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Section 230 supporters turn on it, its critics rely on it. Up is down, black is white in the crazy world of US law

LucreLout Silver badge

But this presumes intelligent listeners which we don't have.

As does one man one vote.

Perhaps we could return the internet / web to its early days where it had a much higher average IQ [1] and simply regulate access to the top half of the IQ spectrum? The question then becomes, if we're exposing only those better equipped to understand an argument to the internet, why would we not do the same with voting.

Unfortunately dogma and propaganda will always be with us. Unless we're willing to reorder society around intelligence, with all the social upheaval and disenfranchisement that entails, then there's really nothing we can do about it. Farcebook is just the latest platform, but it can trace its roots straight back to Pravda. Society is designed ground up for those in the average to one standard deviation below average bracket, which is why we have so much health and safety law, dumbing down of education, attainment, and entertainment (I give you Joey Essex). While that may make for an infuriating experience for those with a high intelligence, they're outliers in "society", which is really just the mob.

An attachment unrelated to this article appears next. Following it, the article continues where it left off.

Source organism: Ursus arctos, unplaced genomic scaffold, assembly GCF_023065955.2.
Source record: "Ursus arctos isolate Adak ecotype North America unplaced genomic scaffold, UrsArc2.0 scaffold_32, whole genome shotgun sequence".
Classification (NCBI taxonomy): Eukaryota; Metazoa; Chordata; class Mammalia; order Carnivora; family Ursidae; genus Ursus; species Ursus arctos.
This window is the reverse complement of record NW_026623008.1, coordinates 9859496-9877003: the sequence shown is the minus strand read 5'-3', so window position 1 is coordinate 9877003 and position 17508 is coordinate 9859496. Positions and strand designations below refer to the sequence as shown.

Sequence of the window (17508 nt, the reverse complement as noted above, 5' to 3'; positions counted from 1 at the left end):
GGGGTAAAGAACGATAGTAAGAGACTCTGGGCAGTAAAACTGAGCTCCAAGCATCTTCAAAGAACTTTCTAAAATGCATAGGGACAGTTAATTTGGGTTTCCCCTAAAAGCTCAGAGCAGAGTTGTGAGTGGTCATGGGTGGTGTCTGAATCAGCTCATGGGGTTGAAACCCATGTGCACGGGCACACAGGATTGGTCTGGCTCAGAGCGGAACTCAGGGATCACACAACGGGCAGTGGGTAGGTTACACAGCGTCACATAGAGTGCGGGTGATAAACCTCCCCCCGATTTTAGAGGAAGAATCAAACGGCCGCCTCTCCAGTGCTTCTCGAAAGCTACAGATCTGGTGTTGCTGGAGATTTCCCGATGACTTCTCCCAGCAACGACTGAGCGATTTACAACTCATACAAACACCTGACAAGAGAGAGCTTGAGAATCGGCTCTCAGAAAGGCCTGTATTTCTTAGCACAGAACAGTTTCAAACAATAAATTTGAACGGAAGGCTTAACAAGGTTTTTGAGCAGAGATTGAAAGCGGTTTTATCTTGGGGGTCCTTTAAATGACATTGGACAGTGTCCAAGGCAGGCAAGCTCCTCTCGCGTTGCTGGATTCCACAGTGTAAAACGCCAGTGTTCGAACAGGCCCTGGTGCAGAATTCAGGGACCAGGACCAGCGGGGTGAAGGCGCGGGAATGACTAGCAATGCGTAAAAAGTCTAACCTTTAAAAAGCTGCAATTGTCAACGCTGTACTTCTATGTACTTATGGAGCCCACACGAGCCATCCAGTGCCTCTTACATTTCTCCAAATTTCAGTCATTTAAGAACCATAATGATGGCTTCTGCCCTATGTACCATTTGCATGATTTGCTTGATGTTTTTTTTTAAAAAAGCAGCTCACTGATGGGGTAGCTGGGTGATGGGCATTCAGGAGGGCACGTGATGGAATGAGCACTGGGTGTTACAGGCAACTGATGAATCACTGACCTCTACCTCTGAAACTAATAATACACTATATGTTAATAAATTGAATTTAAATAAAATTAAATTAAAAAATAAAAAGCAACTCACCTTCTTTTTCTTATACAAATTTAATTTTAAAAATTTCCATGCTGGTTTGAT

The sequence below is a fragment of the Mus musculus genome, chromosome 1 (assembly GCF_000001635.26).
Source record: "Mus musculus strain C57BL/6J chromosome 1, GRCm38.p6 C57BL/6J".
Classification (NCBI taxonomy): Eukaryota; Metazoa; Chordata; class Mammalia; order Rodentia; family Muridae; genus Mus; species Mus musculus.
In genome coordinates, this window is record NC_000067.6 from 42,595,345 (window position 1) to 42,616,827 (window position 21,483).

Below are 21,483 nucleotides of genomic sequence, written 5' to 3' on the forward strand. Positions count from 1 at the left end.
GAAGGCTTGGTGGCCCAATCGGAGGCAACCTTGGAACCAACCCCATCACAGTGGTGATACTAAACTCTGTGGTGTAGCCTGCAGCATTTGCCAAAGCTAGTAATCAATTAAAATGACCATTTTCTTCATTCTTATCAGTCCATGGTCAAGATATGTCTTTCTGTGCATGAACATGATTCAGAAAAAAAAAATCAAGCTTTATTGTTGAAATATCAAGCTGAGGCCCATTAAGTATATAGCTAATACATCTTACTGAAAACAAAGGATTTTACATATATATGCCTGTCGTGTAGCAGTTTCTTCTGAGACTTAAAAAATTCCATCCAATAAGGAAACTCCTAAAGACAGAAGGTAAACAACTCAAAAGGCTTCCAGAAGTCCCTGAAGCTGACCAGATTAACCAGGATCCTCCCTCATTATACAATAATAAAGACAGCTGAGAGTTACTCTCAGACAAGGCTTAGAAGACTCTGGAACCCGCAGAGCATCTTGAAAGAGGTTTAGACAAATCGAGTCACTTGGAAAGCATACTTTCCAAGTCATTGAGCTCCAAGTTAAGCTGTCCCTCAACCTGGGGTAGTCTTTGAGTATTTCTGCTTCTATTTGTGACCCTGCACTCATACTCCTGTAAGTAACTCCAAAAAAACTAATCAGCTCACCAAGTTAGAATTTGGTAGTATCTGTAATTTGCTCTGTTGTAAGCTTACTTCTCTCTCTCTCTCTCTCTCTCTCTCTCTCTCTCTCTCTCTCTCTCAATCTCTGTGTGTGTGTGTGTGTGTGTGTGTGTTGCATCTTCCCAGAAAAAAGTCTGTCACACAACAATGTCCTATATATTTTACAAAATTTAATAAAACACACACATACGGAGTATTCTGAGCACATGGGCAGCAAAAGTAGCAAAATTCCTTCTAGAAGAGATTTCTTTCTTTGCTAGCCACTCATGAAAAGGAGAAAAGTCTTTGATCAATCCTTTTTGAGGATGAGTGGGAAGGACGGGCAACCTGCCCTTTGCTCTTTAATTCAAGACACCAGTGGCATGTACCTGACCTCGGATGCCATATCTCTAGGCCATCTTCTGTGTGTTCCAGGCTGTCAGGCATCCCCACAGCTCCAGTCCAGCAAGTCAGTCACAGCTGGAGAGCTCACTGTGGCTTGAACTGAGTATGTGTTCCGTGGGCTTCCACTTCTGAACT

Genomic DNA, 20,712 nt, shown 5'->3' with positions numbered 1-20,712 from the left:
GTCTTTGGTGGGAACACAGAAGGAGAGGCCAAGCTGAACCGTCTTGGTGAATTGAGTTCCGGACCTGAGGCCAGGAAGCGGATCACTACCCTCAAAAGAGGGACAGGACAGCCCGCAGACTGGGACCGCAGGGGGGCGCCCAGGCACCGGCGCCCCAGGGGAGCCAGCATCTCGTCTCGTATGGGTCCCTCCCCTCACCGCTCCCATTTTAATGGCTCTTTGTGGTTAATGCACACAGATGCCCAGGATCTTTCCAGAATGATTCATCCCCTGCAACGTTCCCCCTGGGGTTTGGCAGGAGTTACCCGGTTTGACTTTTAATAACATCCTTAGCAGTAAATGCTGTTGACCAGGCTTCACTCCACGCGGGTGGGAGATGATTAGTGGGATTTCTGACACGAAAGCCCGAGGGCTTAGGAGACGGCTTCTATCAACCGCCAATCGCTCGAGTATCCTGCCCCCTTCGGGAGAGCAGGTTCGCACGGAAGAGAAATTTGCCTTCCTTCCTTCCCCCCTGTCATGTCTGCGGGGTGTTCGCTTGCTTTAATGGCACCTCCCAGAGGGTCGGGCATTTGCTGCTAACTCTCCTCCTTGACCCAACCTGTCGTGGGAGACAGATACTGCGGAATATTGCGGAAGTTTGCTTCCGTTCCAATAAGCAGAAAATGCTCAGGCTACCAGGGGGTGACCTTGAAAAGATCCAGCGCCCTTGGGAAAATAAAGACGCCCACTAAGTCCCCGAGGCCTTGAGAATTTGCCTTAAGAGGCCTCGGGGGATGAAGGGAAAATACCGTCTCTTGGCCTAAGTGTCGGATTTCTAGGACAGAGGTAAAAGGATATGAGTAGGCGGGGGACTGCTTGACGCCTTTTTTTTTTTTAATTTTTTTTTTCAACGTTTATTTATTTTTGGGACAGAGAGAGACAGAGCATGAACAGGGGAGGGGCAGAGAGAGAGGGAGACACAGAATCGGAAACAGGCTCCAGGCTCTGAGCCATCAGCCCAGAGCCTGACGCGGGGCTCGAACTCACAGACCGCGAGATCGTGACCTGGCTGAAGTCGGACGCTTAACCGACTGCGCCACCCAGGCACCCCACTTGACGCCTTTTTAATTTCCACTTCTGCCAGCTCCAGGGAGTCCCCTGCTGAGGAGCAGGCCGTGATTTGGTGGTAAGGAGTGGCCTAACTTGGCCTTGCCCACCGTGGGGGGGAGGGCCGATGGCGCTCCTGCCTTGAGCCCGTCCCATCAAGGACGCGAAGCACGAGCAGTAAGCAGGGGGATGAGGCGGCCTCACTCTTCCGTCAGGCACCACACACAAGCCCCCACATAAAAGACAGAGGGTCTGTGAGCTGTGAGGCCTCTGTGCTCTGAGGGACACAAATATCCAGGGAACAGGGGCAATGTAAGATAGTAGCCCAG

1 - Back in the early days of the web it was mostly academics, scientists, and those pursuing a higher education back when degrees didn't come in cereal boxes. You'd have been looking at a typical IQ of around 1 standard deviation above average (115). The gradually changed with AOL, and once broadband became a thing and everyone started using it, the average IQ dropped to that of the populace at large (100).

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